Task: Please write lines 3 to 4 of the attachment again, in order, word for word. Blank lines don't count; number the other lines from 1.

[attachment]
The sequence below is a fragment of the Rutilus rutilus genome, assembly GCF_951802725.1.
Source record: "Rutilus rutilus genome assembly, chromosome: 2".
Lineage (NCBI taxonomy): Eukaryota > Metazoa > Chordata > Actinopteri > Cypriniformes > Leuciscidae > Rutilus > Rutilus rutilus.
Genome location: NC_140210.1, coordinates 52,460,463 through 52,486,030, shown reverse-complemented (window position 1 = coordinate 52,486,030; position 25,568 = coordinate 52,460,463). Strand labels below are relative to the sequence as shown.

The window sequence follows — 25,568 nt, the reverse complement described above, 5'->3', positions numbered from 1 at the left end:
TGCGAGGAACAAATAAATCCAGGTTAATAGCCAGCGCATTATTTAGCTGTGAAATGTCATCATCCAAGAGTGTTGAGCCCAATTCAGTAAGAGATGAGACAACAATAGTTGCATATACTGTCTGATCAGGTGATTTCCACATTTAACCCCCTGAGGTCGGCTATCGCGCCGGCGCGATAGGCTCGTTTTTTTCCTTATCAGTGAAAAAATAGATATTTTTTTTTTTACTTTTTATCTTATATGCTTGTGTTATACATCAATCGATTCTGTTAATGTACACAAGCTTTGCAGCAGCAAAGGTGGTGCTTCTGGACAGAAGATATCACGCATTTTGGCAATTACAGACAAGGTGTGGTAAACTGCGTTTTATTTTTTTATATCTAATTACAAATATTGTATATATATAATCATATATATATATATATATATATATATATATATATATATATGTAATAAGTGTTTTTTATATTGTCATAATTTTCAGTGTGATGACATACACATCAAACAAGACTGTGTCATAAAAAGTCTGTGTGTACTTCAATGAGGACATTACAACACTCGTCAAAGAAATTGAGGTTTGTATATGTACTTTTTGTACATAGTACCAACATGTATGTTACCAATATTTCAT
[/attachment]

Lineage (NCBI taxonomy): Eukaryota > Metazoa > Chordata > Actinopteri > Cypriniformes > Leuciscidae > Rutilus > Rutilus rutilus.
Genome location: NC_140210.1, coordinates 52,460,463 through 52,486,030, shown reverse-complemented (window position 1 = coordinate 52,486,030; position 25,568 = coordinate 52,460,463). Strand labels below are relative to the sequence as shown.